Researchers are calling for an urgent response to the “worsening epidemic” of a flesh-eating ulcer spreading across Victoria.
Cases of Buruli ulcers are rapidly on the rise in Victoria with 30 cases already reported in the south-east of the state in 2018, according to a new article in the Medical Journal of Australia published on Monday.
Cases in regional parts of the state increased from 182 cases in 2016 to 236 in 2017, the report found.
Researchers called on governments to inject funding to find out why the “rapidly worsening” disease is growing.
“Here, the community is facing a worsening epidemic, defined by cases rapidly increasing in number, becoming more severe in nature, and occurring in new geographic areas,” Barwon Health department of infectious diseases deputy director and lead author Daniel O’Brien wrote.
“As a community, we are facing a rapidly worsening epidemic of a severe disease without knowing how to prevent it.
“The time to act is now, and we advocate for local, regional and national governments to urgently commit to funding the research needed to stop Buruli ulcer.”
Buruli ulcer, also known as Bairnsdale ulcer or Daintree ulcer, causes severe destructive lesions of skin and soft tissue, and affects all age groups.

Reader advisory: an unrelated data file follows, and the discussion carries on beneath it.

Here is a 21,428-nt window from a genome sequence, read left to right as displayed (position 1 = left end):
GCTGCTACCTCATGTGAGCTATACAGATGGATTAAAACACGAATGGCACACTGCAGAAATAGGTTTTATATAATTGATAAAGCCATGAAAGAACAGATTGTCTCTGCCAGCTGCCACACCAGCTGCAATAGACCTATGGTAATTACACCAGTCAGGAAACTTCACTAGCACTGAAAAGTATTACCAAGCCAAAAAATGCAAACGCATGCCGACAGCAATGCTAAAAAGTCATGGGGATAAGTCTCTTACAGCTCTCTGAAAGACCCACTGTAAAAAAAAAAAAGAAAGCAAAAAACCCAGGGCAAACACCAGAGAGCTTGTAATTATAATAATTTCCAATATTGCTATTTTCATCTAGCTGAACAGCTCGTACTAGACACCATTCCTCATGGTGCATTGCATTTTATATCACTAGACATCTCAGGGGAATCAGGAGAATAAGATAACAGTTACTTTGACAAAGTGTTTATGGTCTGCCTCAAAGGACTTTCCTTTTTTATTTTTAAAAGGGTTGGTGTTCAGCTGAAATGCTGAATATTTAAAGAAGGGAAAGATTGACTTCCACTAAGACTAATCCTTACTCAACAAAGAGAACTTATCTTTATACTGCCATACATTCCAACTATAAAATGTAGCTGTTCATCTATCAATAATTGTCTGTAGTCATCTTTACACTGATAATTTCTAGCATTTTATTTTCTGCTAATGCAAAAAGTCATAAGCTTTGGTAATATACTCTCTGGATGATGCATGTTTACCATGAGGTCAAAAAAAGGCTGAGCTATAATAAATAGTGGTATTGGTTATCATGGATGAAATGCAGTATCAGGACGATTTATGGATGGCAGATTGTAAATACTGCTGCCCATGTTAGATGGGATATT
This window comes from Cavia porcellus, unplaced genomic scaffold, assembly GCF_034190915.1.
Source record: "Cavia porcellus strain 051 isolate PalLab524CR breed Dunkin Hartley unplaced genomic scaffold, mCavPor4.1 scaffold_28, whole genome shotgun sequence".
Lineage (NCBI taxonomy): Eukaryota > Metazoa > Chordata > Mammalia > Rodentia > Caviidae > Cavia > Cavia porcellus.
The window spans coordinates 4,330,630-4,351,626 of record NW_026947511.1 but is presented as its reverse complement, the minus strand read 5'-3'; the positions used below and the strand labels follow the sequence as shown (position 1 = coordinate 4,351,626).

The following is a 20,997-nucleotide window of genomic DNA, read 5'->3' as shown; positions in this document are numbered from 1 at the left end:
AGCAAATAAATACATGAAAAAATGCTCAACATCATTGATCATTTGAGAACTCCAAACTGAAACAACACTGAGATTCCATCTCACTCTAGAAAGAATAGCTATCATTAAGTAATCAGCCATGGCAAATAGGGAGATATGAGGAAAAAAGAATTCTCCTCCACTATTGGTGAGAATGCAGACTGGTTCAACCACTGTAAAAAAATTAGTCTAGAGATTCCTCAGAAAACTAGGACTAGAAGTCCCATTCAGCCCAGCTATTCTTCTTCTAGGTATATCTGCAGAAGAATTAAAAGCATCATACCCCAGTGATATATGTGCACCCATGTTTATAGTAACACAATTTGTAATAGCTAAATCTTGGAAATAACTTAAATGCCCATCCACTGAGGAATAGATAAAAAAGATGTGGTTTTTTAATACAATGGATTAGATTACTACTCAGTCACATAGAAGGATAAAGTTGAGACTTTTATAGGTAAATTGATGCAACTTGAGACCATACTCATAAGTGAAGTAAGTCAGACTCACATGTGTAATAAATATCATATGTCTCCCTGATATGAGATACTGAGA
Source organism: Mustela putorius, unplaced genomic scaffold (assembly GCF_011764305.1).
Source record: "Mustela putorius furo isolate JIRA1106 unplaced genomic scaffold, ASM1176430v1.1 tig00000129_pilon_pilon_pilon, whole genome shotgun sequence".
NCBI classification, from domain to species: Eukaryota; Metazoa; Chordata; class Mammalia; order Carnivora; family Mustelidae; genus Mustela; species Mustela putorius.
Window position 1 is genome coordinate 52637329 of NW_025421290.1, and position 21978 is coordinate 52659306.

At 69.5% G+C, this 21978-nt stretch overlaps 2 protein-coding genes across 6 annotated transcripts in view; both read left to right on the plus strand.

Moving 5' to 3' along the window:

It can cause death, long-term disability and severe skin deformities, the report found.
The Medical Journal of Australia report said it costs an estimated $14,000 per patient to treat, with an estimated cost to Victoria in 2016 of $2,548,000.
Despite the cost, treatment is said to be 100 per cent effective, using combination antibiotic regimens such as rifampicin and clarithromycin that are not covered by the Pharmaceutical Benefits Scheme.
Cases are also frequently reported from the Daintree region in Queensland, with 95 cases between 2009 and 2015, and less commonly in the Northern Territory, New South Wales and Western Australia.
About 2000 Buruli ulcer cases per year are reported worldwide, most commonly from the tropical regions of West or Central Africa.